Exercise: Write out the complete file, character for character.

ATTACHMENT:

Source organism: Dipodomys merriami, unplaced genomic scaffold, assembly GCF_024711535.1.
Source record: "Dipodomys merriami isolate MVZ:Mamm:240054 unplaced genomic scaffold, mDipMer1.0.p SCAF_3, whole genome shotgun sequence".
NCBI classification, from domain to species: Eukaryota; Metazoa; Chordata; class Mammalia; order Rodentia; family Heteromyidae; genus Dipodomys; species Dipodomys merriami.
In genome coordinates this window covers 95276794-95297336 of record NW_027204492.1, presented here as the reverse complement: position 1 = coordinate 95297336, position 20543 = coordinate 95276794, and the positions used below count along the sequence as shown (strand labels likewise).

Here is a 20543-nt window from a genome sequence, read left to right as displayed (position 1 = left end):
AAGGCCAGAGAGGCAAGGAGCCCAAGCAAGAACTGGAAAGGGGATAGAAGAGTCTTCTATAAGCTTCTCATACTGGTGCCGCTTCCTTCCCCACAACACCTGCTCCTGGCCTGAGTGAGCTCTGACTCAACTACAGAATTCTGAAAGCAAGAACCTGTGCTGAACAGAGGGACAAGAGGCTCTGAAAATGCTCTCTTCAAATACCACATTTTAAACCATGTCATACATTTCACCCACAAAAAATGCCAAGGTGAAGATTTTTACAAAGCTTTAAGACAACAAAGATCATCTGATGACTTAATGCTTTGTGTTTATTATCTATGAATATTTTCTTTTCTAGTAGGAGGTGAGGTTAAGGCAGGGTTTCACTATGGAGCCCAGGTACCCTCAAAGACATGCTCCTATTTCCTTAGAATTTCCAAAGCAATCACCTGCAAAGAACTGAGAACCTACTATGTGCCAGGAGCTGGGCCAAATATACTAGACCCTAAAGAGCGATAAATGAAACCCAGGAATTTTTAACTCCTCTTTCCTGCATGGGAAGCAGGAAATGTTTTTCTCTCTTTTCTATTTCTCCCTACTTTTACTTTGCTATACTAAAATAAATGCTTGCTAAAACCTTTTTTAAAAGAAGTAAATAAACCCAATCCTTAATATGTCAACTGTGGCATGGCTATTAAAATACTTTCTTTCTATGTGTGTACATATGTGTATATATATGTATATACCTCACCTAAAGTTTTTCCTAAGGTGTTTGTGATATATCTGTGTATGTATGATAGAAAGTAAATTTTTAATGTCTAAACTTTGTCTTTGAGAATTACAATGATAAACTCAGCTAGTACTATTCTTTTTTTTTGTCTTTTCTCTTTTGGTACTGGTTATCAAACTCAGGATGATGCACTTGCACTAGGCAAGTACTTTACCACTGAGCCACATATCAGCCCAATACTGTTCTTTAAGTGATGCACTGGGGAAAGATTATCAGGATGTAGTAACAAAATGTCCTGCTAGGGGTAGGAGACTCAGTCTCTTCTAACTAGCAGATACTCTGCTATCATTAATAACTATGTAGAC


Source organism: Dipodomys merriami, unplaced genomic scaffold, assembly GCF_024711535.1.
Source record: "Dipodomys merriami isolate MVZ:Mamm:240054 unplaced genomic scaffold, mDipMer1.0.p SCAF_3, whole genome shotgun sequence".
NCBI classification, from domain to species: Eukaryota; Metazoa; Chordata; class Mammalia; order Rodentia; family Heteromyidae; genus Dipodomys; species Dipodomys merriami.
In genome coordinates this window covers 95276794-95297336 of record NW_027204492.1, presented here as the reverse complement: position 1 = coordinate 95297336, position 20543 = coordinate 95276794, and the positions used below count along the sequence as shown (strand labels likewise).

Here is a 20543-nt window from a genome sequence, read left to right as displayed (position 1 = left end):
AAGGCCAGAGAGGCAAGGAGCCCAAGCAAGAACTGGAAAGGGGATAGAAGAGTCTTCTATAAGCTTCTCATACTGGTGCCGCTTCCTTCCCCACAACACCTGCTCCTGGCCTGAGTGAGCTCTGACTCAACTACAGAATTCTGAAAGCAAGAACCTGTGCTGAACAGAGGGACAAGAGGCTCTGAAAATGCTCTCTTCAAATACCACATTTTAAACCATGTCATACATTTCACCCACAAAAAATGCCAAGGTGAAGATTTTTACAAAGCTTTAAGACAACAAAGATCATCTGATGACTTAATGCTTTGTGTTTATTATCTATGAATATTTTCTTTTCTAGTAGGAGGTGAGGTTAAGGCAGGGTTTCACTATGGAGCCCAGGTACCCTCAAAGACATGCTCCTATTTCCTTAGAATTTCCAAAGCAATCACCTGCAAAGAACTGAGAACCTACTATGTGCCAGGAGCTGGGCCAAATATACTAGACCCTAAAGAGCGATAAATGAAACCCAGGAATTTTTAACTCCTCTTTCCTGCATGGGAAGCAGGAAATGTTTTTCTCTCTTTTCTATTTCTCCCTACTTTTACTTTGCTATACTAAAATAAATGCTTGCTAAAACCTTTTTTAAAAGAAGTAAATAAACCCAATCCTTAATATGTCAACTGTGGCATGGCTATTAAAATACTTTCTTTCTATGTGTGTACATATGTGTATATATATGTATATACCTCACCTAAAGTTTTTCCTAAGGTGTTTGTGATATATCTGTGTATGTATGATAGAAAGTAAATTTTTAATGTCTAAACTTTGTCTTTGAGAATTACAATGATAAACTCAGCTAGTACTATTCTTTTTTTTTGTCTTTTCTCTTTTGGTACTGGTTATCAAACTCAGGATGATGCACTTGCACTAGGCAAGTACTTTACCACTGAGCCACATATCAGCCCAATACTGTTCTTTAAGTGATGCACTGGGGAAAGATTATCAGGATGTAGTAACAAAATGTCCTGCTAGGGGTAGGAGACTCAGTCTCTTCTAACTAGCAGATACTCTGCTATCATTAATAACTATGTAGAC